- Apple Outsider » Java on Mac OS X
And there’s the rub. Every hour of talent spent on Java is an hour not spent on the next Core Animation; the next Mission Control; the next iPhone. Apple is a consumer-focused company, and the Mac a consumer-focused product. They invested a lot early on in making Java on the desktop viable. It just hasn’t happened. I’m not particularly happy or sad about it, but desktop Java is over.
John Gruber notes that this could conveniently make it harder for Mac owners to develop for Android. I don’t think that had anything to do with the decision. This was a long time coming. Java, like Flash, is a ball and chain for a company that loathes external dependency. And you just can’t argue that client-side Java is important to the internet experience like you can with Flash.
- Lachlan's Rambling: Java and the Mac
The reason isn't that complicated: Apple no longer needs Java. If you make a list of what Steve Jobs sees as the critical objectives for Apple, it becomes immediately obvious that maintaining a Mac port of Java is not helping to advance any of them. Of course, neither does maintaining, say, Apple's port of Python. But Python takes very little effort to port and maintain. The Java port requires a team of engineers permanently dedicated to it. Also, the huge success of iOS has given Apple the confidence that their approach to working with third-party developers is working out great for everyone. The prospect of Java developers and applications abandoning the Mac is no longer remotely scary for them. Apple have decided they'd rather pay the costs of dropping Java than keep maintaining it.
- [Time code]; shoes.drop();
Buried in all the denunciations of “control freak Steve Jobs” and his nefarious skullduggery is a wake-up call that Oracle and the Java community need to hear: one of your biggest commercial licensees, the second biggest US corporation by market cap, doesn’t think licensing Java will help them sell computers anymore. Why does nobody take this screamingly obvious hint?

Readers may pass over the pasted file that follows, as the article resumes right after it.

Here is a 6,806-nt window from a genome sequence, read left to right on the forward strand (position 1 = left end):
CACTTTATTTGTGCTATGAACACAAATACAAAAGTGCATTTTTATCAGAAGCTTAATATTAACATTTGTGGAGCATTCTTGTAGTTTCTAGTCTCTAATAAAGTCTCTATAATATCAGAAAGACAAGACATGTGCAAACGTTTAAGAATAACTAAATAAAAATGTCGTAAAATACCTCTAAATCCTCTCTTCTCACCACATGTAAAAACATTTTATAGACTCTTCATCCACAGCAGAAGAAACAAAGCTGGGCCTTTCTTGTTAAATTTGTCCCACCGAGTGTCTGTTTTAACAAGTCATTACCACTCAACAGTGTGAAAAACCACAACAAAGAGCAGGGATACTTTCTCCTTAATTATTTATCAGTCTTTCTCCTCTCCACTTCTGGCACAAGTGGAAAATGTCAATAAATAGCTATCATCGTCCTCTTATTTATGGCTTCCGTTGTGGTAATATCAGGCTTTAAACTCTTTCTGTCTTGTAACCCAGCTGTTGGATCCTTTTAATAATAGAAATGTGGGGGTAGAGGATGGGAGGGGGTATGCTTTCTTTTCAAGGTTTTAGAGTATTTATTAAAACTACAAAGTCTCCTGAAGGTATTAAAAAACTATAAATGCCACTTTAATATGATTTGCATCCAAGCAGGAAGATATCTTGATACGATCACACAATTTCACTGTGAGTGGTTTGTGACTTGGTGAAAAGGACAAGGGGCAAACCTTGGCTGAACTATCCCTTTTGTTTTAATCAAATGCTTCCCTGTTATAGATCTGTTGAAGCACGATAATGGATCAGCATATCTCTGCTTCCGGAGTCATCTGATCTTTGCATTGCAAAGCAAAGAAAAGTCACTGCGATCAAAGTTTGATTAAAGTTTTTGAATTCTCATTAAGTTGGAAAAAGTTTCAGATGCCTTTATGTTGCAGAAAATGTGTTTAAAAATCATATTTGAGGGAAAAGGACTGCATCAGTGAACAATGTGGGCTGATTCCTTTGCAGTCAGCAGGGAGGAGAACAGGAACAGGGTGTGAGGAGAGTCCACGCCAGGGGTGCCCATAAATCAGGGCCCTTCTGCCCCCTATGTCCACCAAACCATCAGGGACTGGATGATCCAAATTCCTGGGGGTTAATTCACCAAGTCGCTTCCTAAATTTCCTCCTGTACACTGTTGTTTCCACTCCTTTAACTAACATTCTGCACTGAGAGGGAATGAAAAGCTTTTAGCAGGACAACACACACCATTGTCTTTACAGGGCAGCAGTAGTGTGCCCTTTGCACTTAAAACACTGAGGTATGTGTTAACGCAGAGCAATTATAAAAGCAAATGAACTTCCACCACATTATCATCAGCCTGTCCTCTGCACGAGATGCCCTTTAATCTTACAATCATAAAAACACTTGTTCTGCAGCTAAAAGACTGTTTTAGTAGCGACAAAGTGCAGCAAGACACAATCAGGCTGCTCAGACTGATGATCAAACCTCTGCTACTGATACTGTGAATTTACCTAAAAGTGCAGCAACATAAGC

We know the big use for AWT and Swing, and it’s a terrible irony: measured by app launches or time spent in an app, the top AWT/Swing apps are surely NetBeans and IntelliJ, IDEs used for creating… other Java applications!
- Divvy · Window management at its finest.
Managing windows on Mac OS X can be frustrating, requiring precision control of your mouse or trackpad for clicking, dragging, pushing and pulling your windows to the size and position you desire. Even with all this work, it’s very difficult to get windows exactly where you want them, so most of the time windows are left scattered all over the screen. The solution? Divvy.
- Daring Fireball Linked List: James Gosling on Apple's Java Discontinuation
There’s a difference between Java on the server and Java on the desktop. Mac OS X is overwhelmingly a desktop OS. My understanding is that the iTunes Store, Apple Store, and MobileMe are all still written using WebObjects, and thus, Java. It’s just that they don’t run on Mac OS X. You don’t think Apple is filling that North Carolina data center with Xserves, do you?
- How Mac OS X Lion Brings the Best of iPad to Your Mac
Clerks, designers, engineers, economists, illustrators, architects, gamers, photographers, journalists, film makers, teachers, students, or musicians... for those people, everyone in the planet except a very few, the file structures and the windowed user interface are imposed by paradigms that have long been obsolete, crumbling conventions that have been growing in complexity through the years.
- furbo.org · Multi-touch on the desktop